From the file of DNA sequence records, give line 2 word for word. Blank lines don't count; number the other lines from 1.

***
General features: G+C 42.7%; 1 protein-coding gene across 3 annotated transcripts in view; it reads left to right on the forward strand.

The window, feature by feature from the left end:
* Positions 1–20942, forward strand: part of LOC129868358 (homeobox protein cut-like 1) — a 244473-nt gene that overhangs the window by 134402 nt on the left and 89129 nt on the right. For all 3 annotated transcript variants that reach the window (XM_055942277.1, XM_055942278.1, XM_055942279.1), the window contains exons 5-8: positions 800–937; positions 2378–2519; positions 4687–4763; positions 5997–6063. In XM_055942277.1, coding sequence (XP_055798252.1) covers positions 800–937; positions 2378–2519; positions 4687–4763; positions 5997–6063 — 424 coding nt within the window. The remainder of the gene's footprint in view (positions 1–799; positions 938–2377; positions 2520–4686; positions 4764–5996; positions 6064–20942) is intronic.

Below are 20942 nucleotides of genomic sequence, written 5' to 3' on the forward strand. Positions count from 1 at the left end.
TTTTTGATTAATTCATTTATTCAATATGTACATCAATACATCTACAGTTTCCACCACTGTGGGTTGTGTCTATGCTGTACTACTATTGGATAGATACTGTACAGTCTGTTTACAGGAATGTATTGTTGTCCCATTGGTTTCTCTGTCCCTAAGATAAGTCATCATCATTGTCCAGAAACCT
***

The window, feature by feature from the left end: